http://www.sqlservercentral.com/blogs/glennberry/2009/10/29/suggested-max-memory-settings-for-sql-server-2005_2F00_2008/

Printed 2014/09/16 05:44PM

Suggested Max Memory Settings for SQL Server 2005/2008

By GlennBerry, 2009/10/29

It is pretty important to make sure you set the Max Server memory setting for SQL Server 2005/2008 to something besides the default setting (which allows SQL Server to use as much memory as it wants, subject to signals from the operating system that it is under memory pressure). This is especially important with larger, busier systems that may be under memory pressure. 

This setting controls how much memory can be used by the SQL Server Buffer Pool.  If you don’t set an upper limit for this value, other parts of SQL Server, and the operating system can be starved for memory, which can cause instability and performance problems. It is even more important to set this correctly if you have “Lock Pages in Memory” enabled for the SQL Server service account (which I always do for x64 systems with more than 4GB of memory).

These settings are for x64, on a dedicated database server, only running the DB engine, (which is the ideal situation).

Physical RAM                        MaxServerMem Setting
2GB                                           1500
4GB                                           3200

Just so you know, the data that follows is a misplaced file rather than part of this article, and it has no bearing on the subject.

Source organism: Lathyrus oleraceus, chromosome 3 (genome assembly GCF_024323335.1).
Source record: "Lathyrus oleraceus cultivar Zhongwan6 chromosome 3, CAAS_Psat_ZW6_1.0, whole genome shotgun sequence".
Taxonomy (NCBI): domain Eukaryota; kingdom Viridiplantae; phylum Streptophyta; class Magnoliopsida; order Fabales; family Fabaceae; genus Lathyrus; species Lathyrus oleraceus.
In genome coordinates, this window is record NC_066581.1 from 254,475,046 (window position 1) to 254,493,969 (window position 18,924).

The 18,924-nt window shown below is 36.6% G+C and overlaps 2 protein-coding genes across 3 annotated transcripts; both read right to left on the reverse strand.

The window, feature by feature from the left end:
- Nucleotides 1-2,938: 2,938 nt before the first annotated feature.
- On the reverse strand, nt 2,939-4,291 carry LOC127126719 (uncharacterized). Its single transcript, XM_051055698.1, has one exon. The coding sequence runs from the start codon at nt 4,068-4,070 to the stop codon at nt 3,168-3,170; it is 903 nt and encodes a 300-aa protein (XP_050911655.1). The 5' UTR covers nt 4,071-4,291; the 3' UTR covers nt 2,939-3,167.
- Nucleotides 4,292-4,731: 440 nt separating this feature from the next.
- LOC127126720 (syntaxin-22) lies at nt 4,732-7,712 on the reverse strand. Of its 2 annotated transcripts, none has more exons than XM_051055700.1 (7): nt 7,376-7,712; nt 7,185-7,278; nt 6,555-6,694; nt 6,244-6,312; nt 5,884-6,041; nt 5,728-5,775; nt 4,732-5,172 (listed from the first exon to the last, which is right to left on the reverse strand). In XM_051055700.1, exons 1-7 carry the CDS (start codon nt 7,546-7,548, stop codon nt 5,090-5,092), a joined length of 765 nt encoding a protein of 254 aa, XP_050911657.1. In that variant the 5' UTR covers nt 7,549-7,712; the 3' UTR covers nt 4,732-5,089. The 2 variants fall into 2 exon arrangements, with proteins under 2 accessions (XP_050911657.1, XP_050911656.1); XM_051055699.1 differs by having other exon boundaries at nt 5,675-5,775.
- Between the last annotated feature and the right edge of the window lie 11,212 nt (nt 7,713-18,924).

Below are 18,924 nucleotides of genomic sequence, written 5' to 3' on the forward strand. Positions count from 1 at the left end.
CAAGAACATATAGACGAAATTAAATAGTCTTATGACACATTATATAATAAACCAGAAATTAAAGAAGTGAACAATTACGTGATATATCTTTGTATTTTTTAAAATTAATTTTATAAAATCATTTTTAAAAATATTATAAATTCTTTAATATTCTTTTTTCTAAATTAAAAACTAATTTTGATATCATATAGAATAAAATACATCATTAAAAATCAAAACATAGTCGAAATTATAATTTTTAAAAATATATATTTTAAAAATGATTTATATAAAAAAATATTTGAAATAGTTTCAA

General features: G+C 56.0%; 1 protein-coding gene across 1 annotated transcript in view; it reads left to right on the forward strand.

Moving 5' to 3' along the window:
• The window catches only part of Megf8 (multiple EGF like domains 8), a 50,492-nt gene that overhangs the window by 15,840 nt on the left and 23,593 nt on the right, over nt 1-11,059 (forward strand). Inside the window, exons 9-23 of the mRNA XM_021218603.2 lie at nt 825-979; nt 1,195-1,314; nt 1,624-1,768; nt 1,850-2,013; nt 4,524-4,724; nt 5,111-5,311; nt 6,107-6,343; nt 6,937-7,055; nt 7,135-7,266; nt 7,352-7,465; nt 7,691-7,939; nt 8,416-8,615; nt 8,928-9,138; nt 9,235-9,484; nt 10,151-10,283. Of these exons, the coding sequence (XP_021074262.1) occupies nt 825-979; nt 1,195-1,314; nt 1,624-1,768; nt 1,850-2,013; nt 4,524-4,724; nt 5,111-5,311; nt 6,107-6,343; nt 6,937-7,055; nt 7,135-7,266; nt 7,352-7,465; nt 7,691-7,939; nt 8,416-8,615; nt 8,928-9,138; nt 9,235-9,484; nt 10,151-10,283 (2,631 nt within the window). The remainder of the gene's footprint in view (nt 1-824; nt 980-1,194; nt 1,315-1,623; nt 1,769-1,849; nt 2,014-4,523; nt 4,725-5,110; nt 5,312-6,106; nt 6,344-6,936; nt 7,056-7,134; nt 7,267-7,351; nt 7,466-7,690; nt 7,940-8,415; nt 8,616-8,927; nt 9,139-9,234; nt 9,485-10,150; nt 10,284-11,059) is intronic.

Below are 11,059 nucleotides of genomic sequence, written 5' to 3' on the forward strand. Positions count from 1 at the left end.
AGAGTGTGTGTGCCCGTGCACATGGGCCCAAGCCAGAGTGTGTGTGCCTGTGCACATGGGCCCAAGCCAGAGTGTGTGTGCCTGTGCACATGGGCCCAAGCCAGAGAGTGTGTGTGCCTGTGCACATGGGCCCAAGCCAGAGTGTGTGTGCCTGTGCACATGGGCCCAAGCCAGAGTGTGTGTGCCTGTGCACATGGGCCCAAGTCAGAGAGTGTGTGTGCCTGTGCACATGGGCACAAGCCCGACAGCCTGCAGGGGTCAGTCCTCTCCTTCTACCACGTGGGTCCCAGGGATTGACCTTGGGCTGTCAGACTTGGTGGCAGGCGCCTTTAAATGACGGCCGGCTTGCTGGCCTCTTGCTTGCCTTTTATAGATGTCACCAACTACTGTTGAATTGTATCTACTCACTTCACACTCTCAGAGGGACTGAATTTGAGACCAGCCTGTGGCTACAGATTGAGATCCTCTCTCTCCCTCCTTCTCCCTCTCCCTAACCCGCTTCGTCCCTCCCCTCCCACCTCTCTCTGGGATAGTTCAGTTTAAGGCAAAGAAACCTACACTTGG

6GB                                           4800
8GB                                           6400
12GB                                         10000
16GB                                         13500
24GB                                         21500
32GB                                         29000
48GB                                         44000
64GB                                         60000
72GB                                         68000
96GB                                         92000
128GB                                       124000

If you are running other SQL Server components, such as SSIS or Full Text Search, you will want to allocate less memory for the SQL Server Buffer Pool. You also want to pay close attention to how much memory is still available in Task Manager. This is how much RAM should be available in Task Manager while you are under load (on Windows Server 2003):

Physical RAM            Target Avail RAM in Task Manager
< 4GB                               512MB – 1GB
4-32GB                              1GB – 2GB
32-128GB                            2GB – 4GB
> 128GB                              > 4GB

You can use T-SQL to set your MaxServerMemory setting. The sample below sets it to 3500, which is the equivalent of 3.5GB. This setting is dynamic in SQL Server 2005/2008, which means that you can change it and it goes into effect immediately, without restarting SQL Server.

-- Turn on advanced options
EXEC  sp_configure'Show Advanced Options',1;
GO
RECONFIGURE
;
GO

-- Set max server memory = 3500MB for the server
EXEC  sp_configure'max server memory (MB)',3500;
GO
RECONFIGURE
;
GO

-- See what the current values are
EXEC sp_configure;

You can also change this setting in the SSMS GUI, as you see below:

image

Finally, I have learned that it is a good idea to temporarily adjust your MaxServerMemory setting downward by a few GB if you know you will be doing a large file copy on your database server (such as copying a large database backup file).


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